My current daily struggle is rather puny. And so it is for many of us. Even so, the low grade, chronic irritation that is born from a pile up of small or medium scale trials is not inconsequential. Much of our “stress” comes from bite size triggers that are repetitive and continuous, gnawing on us till we bleed. The relentless irritation can drive us to drastic and impulsive behavior.

Last week felt like walking in a minefield. No matter how aware, how present I practiced being, I seemed to walk into one booby trap after another. Some were small; some were splat-in-your-face-in-public painful. After the third or fourth time I walked into the wall (literally and figuratively) I stopped. I just stopped in my tracks. The usual onslaught of frustration and ‘poor-me’ was playing loudly and clearly in my head. The tears were on tap and ready to flow. But in the time it took me to pause, to stop and simply breathe, the ridiculousness of the situation became crystal clear. I plopped down where I was and instead of tears came laughter.

“This is completely insane”, I thought to myself.

And it was. What was insane was not just the events that were happening. What was more insane than them was my reaction to them. Insane was my insistence to continue pushing myself to do things in the same way I had been doing them. It finally occurred to me that if I was running up against walls wherever I turned, then perhaps I might want to consider doing things differently and use a new approach.

When I stopped for a moment, I could rest. I could look around me and within.  What was I feeling at the moment? What sensations was my body experiencing? Pain, ease, tightness, ache? Just by the act of paying attention, of checking in, my entire system relaxed.

Yoga understands that wherever our attention goes prana, or life force, goes. Being present and alive with what was happening within in that moment brought the life flow back into the space of what was taking place. Present, I could then enquire and ask myself what I needed at that moment. Rest? Water? Food? Crying? A hug? Quiet? Activity? A walk? Writing? Playing with the dogs? For the next few hours I followed only this directive: find out what needs tending to and tend to it with full presence.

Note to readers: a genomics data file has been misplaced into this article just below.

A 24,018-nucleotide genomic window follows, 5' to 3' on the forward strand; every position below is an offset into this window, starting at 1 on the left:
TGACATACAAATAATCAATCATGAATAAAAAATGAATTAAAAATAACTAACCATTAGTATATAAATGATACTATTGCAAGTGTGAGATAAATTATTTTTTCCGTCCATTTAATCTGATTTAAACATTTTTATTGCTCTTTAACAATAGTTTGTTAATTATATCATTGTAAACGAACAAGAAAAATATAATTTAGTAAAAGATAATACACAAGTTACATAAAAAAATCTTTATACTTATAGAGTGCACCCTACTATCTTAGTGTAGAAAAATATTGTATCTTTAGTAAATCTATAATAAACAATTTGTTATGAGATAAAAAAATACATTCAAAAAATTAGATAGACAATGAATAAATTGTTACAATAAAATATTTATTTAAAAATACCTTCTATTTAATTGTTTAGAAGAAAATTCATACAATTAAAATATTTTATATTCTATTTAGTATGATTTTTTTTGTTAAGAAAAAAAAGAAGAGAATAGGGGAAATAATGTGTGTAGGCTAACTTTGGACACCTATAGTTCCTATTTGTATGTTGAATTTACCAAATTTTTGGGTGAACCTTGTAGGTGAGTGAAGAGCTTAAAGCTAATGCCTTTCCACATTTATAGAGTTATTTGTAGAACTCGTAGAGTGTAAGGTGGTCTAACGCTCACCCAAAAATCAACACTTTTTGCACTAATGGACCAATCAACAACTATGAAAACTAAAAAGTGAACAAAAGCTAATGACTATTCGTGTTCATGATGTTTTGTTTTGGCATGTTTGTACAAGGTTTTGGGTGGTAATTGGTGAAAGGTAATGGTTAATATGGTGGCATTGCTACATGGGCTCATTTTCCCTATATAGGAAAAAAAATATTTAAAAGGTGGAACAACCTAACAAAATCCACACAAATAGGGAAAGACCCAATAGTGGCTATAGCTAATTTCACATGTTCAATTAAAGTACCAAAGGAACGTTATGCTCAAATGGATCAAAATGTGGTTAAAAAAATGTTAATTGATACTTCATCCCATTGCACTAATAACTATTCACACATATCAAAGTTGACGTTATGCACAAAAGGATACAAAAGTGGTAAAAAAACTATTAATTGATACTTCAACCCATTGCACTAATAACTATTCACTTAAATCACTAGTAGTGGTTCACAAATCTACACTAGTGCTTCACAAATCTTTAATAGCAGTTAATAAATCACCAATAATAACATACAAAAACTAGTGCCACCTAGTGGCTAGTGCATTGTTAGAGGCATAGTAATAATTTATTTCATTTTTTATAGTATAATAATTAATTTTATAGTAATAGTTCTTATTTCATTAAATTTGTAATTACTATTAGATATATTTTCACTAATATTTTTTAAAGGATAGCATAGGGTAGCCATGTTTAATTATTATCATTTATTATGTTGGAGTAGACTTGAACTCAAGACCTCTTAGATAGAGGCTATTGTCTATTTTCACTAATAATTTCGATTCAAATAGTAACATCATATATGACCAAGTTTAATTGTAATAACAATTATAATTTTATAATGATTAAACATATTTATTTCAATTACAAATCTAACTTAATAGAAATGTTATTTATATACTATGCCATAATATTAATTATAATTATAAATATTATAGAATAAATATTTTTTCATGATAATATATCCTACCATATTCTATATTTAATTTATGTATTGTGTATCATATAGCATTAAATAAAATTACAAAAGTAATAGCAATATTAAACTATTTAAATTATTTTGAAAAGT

I went for a long walk. A walk in the same neighborhood, with the same shops as always. It was my same body walking.  It was the same day I had been struggling through. But this time I took my time. This time I looked upwards. The sky was gorgeous. Right before sunset, yellows, oranges and purples mixed into the huge billowing white monsoon clouds against a light blue sky. This time I looked around me. People walking, trees standing, street dogs and butterflies going about their business. Each one of us doing “our thing”. A thousand, a million activities happening simultaneously; synchronized, and orchestrated by the same forces that made the clouds big and the sky so colorful. The same forces against which I had been pushing earlier. As I popped by the Durga temple and went in, I bowed my head, asking for Her Grace and Her strength to cut through the clouds of my ignorance and self pity. Fixed in stone, Her idol didn’t budge. But She was moving mountains, gently pulling away the veils from my eyes of in-sight. 

It is not that the clouds of confusion nor that any challenging emotion are bad. It is not that having a bad day makes us any less than who we are. It is that those “bad” feelings and their accompanying states of mind alienate us from the beauty and connectivity around us, that are up for the taking all of the time. At times we are called to reach out to that raw magic through action. At other times it is through quiet, stillness and non-doing that we align with that very majesty. Moment to moment, we are invited to gauge, watch, and notice what is offering itself to us. A world of abundant auspicious-ness and beauty.

What’s in a name?

In Nepal when a child is born into a Hindu family it remains nameless for the first 10 to 12 days of its life. Bestowing a name on an unborn being seems strange and, for some, unthinkable.

A child receives his or her “title” during Namakaranam, the name giving ceremony. In this ritual, in the presence of the parents and close relatives, the priest whispers the child’s name into his or her ear for the first time, initiating the small being into its nada, or sound vibration, and the energy it carries. This ceremony is the fourth the child has already been part of (rituals accompany conception, pregnancy and birth) and one of the possible 16 rituals that will see it through the various stages of its life, including death.